Berlin has seen more than its fair share of microbiology pioneers, including Robert Koch and Paul Ehrlich. In light of this it is only fitting that Berlin will be the host city for the 23rd European Congress of Clinical Microbiology and Infectious Diseases (ECCMID 2013) from the 27th-30th April. BMC Infectious Diseases will be attending and are looking forward to a diverse range of talks. If you are interested in meeting to discuss anything please contact the Executive Editor Philippa Harris.
A recent paper in BMC Microbiology argues that delineation of bacterial species based purely on whole genome sequences is both feasible and desirable. In this guest blog, the authors outline why.
In the early eighteenth century, in his Systema Naturae, Linnaeus provided the first workable hierarchical classification of species, based on the clustering of organisms according to their phenotypic characteristics. Over a century later in On the Origin of Species, Darwin added phylogeny, i.e. the history of organismal lineages over time, to biological taxonomy, while also emphasizing the arbitrary nature of biological species. Despite concerns over the capricious nature of taxonomic boundaries, the pragmatic reality and utility of the species concept continues to inform the theory and …
BMC Infectious Diseases has always prided itself on the hepatitis research it publishes, from epidemiology studies in underreported locations such as Iraq and Libya, as well as more global studies. In addition we have been working closely with conferences to publish supplements on this subject, such as the recent proceedings of the Second Workshop of the Regional Study Group on HCV in the Calabria Region.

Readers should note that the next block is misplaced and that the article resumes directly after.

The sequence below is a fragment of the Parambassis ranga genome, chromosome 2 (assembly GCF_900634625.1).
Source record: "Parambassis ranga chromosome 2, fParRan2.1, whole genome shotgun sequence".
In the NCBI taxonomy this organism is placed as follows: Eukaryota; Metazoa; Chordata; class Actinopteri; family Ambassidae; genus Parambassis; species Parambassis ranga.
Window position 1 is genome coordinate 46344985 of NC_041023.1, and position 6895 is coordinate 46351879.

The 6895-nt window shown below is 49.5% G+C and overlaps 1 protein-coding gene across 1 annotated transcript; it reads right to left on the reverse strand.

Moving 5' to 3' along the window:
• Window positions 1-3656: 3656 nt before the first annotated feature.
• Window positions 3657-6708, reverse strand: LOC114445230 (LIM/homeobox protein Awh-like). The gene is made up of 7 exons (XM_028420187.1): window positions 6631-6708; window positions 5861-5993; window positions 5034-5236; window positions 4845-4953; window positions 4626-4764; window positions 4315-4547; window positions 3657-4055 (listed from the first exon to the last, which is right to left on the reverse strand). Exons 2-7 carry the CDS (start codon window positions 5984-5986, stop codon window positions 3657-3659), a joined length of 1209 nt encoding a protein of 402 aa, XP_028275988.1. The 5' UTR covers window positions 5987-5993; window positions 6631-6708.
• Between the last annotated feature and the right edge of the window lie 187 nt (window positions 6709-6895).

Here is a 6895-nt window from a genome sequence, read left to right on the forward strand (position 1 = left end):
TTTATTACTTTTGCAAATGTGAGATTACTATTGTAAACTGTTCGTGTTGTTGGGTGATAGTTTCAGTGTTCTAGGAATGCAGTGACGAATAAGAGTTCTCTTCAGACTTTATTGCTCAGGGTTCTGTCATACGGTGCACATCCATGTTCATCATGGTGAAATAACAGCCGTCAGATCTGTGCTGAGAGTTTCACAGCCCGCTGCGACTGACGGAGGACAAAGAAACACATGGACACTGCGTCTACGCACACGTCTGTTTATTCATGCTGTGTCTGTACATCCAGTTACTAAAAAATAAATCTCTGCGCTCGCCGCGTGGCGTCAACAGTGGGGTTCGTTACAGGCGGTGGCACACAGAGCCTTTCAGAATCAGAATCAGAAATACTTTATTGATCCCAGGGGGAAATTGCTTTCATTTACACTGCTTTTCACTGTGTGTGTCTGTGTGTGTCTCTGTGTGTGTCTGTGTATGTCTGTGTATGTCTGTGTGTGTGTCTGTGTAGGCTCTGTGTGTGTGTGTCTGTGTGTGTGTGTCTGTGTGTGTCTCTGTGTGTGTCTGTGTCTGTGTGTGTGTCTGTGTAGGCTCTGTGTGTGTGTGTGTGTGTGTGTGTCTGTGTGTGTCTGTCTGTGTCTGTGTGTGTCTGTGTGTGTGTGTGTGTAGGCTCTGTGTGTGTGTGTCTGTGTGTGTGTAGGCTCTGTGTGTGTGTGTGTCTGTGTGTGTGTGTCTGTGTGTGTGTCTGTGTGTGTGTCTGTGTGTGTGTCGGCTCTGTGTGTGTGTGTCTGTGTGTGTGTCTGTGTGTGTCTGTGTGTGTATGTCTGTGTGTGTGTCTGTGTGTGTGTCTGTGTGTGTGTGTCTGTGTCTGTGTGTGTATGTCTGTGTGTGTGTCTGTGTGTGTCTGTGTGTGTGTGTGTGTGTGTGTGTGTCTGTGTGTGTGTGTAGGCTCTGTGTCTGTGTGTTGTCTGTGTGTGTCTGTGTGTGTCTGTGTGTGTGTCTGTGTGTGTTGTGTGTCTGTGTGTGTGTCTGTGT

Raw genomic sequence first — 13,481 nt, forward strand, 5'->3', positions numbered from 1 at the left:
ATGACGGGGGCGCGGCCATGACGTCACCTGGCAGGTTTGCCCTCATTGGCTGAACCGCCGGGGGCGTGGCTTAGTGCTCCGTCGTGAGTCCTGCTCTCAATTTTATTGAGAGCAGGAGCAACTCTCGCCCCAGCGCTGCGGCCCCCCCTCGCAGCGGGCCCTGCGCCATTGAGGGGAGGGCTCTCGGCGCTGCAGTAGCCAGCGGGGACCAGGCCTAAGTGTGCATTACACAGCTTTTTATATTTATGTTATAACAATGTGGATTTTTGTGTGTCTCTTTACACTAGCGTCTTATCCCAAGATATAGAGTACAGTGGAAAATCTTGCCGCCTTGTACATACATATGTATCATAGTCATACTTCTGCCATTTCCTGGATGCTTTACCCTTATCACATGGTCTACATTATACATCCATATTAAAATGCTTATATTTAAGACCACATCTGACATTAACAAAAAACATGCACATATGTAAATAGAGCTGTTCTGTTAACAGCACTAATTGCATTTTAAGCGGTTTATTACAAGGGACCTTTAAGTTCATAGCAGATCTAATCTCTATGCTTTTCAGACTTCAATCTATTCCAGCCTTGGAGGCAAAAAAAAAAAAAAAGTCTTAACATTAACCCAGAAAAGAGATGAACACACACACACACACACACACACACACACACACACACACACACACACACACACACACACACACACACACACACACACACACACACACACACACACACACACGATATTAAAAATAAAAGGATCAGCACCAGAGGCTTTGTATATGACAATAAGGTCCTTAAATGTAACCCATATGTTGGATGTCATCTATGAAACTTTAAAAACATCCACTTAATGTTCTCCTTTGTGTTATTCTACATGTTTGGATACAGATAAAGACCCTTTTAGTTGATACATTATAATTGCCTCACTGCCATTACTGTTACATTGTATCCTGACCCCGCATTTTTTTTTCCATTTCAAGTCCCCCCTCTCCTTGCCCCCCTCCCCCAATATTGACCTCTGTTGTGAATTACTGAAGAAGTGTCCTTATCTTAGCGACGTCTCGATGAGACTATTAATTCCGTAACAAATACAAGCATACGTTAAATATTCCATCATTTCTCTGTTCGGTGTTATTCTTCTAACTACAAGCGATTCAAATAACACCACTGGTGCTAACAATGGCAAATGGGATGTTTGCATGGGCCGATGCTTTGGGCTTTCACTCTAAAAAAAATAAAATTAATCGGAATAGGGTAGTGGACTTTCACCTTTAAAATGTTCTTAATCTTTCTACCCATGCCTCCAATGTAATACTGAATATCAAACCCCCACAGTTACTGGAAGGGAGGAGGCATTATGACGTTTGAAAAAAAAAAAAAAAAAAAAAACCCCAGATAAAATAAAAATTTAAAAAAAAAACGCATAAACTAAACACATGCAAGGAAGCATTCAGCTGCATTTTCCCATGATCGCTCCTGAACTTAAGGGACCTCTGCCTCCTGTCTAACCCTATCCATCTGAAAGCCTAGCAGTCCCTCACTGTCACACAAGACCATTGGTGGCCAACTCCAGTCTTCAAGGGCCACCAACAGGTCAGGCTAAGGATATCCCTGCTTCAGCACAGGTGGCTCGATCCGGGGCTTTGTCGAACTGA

In recognition of this growing area of the journal we are delighted to announce our expansion to include a new section dedicated to manuscripts reporting research into hepatitis and co-infections. Authors will be able to submit directly to this section and readers will be able to search directly for …
July has been a fantastic month for the BMC-series! The sun has finally shone on our London offices after weeks of rain, we have our first video highlight, Darwin the puppy made two appearances on the BMC Genetics homepage (see more below) and we published the following great articles. Oh and there’s some sporting event in town.
Cell Biology: Nuclear envelope assembly needs MeCP2
Loss of methyl CpG-binding protein 2 (MeCP2) reduces cell proliferation and is linked to an accompanying ecrease in lamin levels as shown in a new study published in BMC Cell Biology. This indicates that MeCP2 may be part of omplexes involved in attracting heterochromatin at …
The BMC-series is a big fan of twitter (@BMC-series) and an even bigger fan of promoting scientific discussion and debate. Virtual journal clubs allow researchers all over the world to interact using tweets to discuss articles and next week BMC Microbiology is under the spotlight!
The following guest blog from Emma Trantham invites you to participate in the Microbiology Twitter Journal Club.
“After learning about the success of #twitjc (a medical based Twitter journal club) a group of microbiologists decided to set up their own Microbiology journal club on Twitter, and so #microtwjc was born.
The club runs every other Tuesday (8pm-9pm BST) and at each session a different microbiology-related paper …